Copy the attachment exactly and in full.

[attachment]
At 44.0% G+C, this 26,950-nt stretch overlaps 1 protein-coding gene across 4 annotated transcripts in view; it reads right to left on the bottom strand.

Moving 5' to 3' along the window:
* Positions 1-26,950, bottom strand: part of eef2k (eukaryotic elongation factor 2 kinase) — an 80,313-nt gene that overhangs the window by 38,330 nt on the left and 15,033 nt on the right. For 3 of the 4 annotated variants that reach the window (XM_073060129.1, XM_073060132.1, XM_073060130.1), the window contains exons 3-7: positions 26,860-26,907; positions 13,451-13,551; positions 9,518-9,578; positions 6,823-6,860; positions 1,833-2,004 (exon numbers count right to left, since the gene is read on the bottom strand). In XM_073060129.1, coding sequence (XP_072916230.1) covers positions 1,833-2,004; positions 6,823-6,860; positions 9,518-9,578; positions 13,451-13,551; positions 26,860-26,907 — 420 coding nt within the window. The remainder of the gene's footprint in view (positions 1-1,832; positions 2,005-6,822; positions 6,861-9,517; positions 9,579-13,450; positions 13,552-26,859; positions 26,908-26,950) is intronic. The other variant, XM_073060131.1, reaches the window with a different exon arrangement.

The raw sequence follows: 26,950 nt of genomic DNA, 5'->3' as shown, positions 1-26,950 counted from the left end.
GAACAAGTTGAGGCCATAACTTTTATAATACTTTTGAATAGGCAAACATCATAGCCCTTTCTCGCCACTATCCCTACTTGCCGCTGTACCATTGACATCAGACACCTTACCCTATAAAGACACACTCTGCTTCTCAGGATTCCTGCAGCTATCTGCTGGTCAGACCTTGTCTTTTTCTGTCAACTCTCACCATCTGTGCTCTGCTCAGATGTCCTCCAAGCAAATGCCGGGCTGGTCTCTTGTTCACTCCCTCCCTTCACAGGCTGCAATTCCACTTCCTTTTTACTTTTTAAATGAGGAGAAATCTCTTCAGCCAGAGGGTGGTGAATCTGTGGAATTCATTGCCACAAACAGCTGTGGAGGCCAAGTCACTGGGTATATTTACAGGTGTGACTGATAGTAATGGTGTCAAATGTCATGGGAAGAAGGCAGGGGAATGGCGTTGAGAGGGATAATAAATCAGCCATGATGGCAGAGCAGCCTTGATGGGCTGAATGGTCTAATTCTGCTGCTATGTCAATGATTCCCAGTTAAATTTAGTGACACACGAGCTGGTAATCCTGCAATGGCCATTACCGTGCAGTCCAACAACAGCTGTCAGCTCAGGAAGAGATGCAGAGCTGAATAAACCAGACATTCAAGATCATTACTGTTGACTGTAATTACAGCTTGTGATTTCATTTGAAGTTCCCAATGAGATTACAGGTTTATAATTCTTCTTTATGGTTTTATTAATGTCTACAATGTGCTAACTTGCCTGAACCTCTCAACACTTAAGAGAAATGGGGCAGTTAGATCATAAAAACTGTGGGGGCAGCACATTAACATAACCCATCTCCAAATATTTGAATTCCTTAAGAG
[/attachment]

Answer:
At 44.0% G+C, this 26,950-nt stretch overlaps 1 protein-coding gene across 4 annotated transcripts in view; it reads right to left on the bottom strand.

Moving 5' to 3' along the window:
* Positions 1-26,950, bottom strand: part of eef2k (eukaryotic elongation factor 2 kinase) — an 80,313-nt gene that overhangs the window by 38,330 nt on the left and 15,033 nt on the right. For 3 of the 4 annotated variants that reach the window (XM_073060129.1, XM_073060132.1, XM_073060130.1), the window contains exons 3-7: positions 26,860-26,907; positions 13,451-13,551; positions 9,518-9,578; positions 6,823-6,860; positions 1,833-2,004 (exon numbers count right to left, since the gene is read on the bottom strand). In XM_073060129.1, coding sequence (XP_072916230.1) covers positions 1,833-2,004; positions 6,823-6,860; positions 9,518-9,578; positions 13,451-13,551; positions 26,860-26,907 — 420 coding nt within the window. The remainder of the gene's footprint in view (positions 1-1,832; positions 2,005-6,822; positions 6,861-9,517; positions 9,579-13,450; positions 13,552-26,859; positions 26,908-26,950) is intronic. The other variant, XM_073060131.1, reaches the window with a different exon arrangement.

The raw sequence follows: 26,950 nt of genomic DNA, 5'->3' as shown, positions 1-26,950 counted from the left end.
GAACAAGTTGAGGCCATAACTTTTATAATACTTTTGAATAGGCAAACATCATAGCCCTTTCTCGCCACTATCCCTACTTGCCGCTGTACCATTGACATCAGACACCTTACCCTATAAAGACACACTCTGCTTCTCAGGATTCCTGCAGCTATCTGCTGGTCAGACCTTGTCTTTTTCTGTCAACTCTCACCATCTGTGCTCTGCTCAGATGTCCTCCAAGCAAATGCCGGGCTGGTCTCTTGTTCACTCCCTCCCTTCACAGGCTGCAATTCCACTTCCTTTTTACTTTTTAAATGAGGAGAAATCTCTTCAGCCAGAGGGTGGTGAATCTGTGGAATTCATTGCCACAAACAGCTGTGGAGGCCAAGTCACTGGGTATATTTACAGGTGTGACTGATAGTAATGGTGTCAAATGTCATGGGAAGAAGGCAGGGGAATGGCGTTGAGAGGGATAATAAATCAGCCATGATGGCAGAGCAGCCTTGATGGGCTGAATGGTCTAATTCTGCTGCTATGTCAATGATTCCCAGTTAAATTTAGTGACACACGAGCTGGTAATCCTGCAATGGCCATTACCGTGCAGTCCAACAACAGCTGTCAGCTCAGGAAGAGATGCAGAGCTGAATAAACCAGACATTCAAGATCATTACTGTTGACTGTAATTACAGCTTGTGATTTCATTTGAAGTTCCCAATGAGATTACAGGTTTATAATTCTTCTTTATGGTTTTATTAATGTCTACAATGTGCTAACTTGCCTGAACCTCTCAACACTTAAGAGAAATGGGGCAGTTAGATCATAAAAACTGTGGGGGCAGCACATTAACATAACCCATCTCCAAATATTTGAATTCCTTAAGAG